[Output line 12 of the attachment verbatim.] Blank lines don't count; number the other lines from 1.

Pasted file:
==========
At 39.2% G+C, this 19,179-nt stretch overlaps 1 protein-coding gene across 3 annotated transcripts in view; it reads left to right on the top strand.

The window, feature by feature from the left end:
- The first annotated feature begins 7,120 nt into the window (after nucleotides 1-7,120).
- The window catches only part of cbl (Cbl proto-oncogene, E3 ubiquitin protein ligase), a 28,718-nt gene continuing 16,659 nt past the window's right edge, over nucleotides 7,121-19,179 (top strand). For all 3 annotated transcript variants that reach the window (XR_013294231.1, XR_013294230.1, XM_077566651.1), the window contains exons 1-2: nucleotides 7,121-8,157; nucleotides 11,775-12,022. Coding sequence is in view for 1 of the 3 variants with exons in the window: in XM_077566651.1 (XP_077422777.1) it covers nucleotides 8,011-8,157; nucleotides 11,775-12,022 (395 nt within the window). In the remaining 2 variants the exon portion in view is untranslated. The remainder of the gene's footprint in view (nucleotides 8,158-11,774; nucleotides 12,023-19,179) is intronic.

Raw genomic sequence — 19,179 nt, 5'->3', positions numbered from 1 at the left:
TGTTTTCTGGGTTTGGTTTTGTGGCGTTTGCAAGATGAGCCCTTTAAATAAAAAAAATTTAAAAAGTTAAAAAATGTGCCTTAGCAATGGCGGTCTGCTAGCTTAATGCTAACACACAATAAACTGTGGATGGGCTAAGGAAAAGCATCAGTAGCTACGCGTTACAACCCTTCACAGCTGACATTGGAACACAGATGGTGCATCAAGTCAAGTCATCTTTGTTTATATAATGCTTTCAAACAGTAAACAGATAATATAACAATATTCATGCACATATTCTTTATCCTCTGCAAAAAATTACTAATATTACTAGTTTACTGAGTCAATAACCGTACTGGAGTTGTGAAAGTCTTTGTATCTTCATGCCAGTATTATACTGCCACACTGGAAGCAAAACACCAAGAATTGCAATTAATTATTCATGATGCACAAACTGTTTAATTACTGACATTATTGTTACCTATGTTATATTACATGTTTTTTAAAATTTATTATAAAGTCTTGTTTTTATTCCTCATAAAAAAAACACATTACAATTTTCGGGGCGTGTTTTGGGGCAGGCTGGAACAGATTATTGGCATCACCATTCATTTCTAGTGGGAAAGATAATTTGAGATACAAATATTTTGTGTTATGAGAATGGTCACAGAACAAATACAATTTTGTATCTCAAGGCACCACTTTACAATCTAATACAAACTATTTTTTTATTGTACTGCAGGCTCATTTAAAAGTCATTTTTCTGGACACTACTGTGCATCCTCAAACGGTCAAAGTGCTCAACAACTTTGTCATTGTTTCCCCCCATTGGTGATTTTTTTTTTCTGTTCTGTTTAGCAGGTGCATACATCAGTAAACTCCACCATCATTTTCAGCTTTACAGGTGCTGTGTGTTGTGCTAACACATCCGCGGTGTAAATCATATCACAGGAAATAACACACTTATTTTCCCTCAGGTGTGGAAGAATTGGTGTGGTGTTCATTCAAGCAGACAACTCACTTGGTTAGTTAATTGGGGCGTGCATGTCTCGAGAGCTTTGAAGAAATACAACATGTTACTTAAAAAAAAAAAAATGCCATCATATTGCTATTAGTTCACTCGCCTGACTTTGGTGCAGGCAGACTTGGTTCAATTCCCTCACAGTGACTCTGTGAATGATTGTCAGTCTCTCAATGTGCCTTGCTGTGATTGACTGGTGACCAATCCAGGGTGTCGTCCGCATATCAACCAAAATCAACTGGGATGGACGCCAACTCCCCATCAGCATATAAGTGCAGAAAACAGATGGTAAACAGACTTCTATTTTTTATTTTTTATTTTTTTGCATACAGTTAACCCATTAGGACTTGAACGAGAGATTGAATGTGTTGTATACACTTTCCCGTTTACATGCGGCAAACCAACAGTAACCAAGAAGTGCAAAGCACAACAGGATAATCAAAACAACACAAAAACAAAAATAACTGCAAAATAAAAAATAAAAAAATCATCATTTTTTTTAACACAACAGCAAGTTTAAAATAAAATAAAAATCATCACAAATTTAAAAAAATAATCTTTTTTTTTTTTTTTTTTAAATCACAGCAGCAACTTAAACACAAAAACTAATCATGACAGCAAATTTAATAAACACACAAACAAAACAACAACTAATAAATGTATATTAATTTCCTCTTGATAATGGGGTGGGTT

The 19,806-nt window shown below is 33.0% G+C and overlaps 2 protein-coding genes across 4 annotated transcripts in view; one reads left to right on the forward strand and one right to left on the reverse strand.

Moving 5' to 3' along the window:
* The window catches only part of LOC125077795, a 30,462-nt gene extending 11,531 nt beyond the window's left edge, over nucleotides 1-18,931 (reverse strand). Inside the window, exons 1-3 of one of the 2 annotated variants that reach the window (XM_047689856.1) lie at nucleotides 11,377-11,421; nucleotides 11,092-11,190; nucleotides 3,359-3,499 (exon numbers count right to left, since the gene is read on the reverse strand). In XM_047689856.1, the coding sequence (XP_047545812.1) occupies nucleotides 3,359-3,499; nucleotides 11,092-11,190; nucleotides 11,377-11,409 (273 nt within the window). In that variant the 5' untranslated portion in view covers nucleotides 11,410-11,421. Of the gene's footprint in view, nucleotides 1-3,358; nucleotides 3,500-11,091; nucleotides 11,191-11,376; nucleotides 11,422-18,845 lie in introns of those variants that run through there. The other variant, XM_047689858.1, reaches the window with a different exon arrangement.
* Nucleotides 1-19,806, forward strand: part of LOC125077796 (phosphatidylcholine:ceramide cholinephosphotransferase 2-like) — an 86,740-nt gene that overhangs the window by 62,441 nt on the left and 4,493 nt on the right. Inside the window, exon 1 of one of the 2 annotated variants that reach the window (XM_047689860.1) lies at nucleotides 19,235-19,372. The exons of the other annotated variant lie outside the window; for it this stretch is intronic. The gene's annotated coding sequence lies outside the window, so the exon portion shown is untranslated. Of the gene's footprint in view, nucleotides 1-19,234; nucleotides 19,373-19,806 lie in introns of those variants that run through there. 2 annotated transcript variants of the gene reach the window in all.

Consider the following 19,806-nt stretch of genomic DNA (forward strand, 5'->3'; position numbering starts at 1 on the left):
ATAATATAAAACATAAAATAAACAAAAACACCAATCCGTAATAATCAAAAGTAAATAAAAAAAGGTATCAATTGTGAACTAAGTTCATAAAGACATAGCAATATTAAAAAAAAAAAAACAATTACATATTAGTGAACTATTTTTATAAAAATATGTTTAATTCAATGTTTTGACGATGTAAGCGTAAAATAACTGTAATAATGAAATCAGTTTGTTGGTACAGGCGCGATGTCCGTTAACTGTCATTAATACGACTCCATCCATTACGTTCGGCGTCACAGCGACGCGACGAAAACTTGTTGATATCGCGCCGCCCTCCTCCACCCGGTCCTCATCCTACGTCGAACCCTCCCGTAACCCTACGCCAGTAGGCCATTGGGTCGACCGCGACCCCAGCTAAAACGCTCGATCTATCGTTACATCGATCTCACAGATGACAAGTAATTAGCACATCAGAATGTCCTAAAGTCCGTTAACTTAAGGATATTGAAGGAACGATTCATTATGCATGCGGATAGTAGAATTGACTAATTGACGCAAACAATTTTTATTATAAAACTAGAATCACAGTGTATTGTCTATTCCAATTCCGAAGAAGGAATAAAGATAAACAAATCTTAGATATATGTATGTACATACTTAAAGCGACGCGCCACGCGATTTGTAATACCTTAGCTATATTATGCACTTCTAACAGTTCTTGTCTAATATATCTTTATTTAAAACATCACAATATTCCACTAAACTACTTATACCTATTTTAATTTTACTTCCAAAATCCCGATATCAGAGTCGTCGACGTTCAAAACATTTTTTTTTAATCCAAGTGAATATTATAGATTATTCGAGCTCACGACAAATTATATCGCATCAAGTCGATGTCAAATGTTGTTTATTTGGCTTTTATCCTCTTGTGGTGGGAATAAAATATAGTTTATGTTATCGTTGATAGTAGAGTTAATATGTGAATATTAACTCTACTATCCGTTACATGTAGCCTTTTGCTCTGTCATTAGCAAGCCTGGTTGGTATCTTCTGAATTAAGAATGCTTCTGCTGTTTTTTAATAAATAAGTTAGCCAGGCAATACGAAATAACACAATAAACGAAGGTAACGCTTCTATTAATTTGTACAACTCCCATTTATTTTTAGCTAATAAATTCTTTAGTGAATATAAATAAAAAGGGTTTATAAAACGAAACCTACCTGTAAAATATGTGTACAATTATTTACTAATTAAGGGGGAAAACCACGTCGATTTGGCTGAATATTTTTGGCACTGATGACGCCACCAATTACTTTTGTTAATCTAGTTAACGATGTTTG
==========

ATAATATAAAACATAAAATAAACAAAAACACCAATCCGTAATAATCAAAAGTAAATAAAAAAAGGTATCAATTGTGAACTAAGTTCATAAAGACATAGCAATATTAAAAAAAAAAAAACAATTACATATTAGTGAACTATTTTTATAAAAATATGTTTAATTCAATGTTTTGACGATGTAAGCGTAAAATAACTGTAATAATGAAATCAGTTTGTTGGTACAGGCGCGATGTCCGTTAACTGTCATTAATACGACTCCATCCATTACGTTCGGCGTCACAGCGACGCGACGAAAACTTGTTGATATCGCGCCGCCCTCCTCCACCCGGTCCTCATCCTACGTCGAACCCTCCCGTAACCCTACGCCAGTAGGCCATTGGGTCGACCGCGACCCCAGCTAAAACGCTCGATCTATCGTTACATCGATCTCACAGATGACAAGTAATTAGCACATCAGAATGTCCTAAAGTCCGTTAACTTAAGGATATTGAAGGAACGATTCATTATGCATGCGGATAGTAGAATTGACTAATTGACGCAAACAATTTTTATTATAAAACTAGAATCACAGTGTATTGTCTATTCCAATTCCGAAGAAGGAATAAAGATAAACAAATCTTAGATATATGTATGTACATACTTAAAGCGACGCGCCACGCGATTTGTAATACCTTAGCTATATTATGCACTTCTAACAGTTCTTGTCTAATATATCTTTATTTAAAACATCACAATATTCCACTAAACTACTTATACCTATTTTAATTTTACTTCCAAAATCCCGATATCAGAGTCGTCGACGTTCAAAACATTTTTTTTTAATCCAAGTGAATATTATAGATTATTCGAGCTCACGACAAATTATATCGCATCAAGTCGATGTCAAATGTTGTTTATTTGGCTTTTATCCTCTTGTGGTGGGAATAAAATATAGTTTATGTTATCGTTGATAGTAGAGTTAATATGTGAATATTAACTCTACTATCCGTTACATGTAGCCTTTTGCTCTGTCATTAGCAAGCCTGGTTGGTATCTTCTGAATTAAGAATGCTTCTGCTGTTTTTTAATAAATAAGTTAGCCAGGCAATACGAAATAACACAATAAACGAAGGTAACGCTTCTATTAATTTGTACAACTCCCATTTATTTTTAGCTAATAAATTCTTTAGTGAATATAAATAAAAAGGGTTTATAAAACGAAACCTACCTGTAAAATATGTGTACAATTATTTACTAATTAAGGGGGAAAACCACGTCGATTTGGCTGAATATTTTTGGCACTGATGACGCCACCAATTACTTTTGTTAATCTAGTTAACGATGTTTG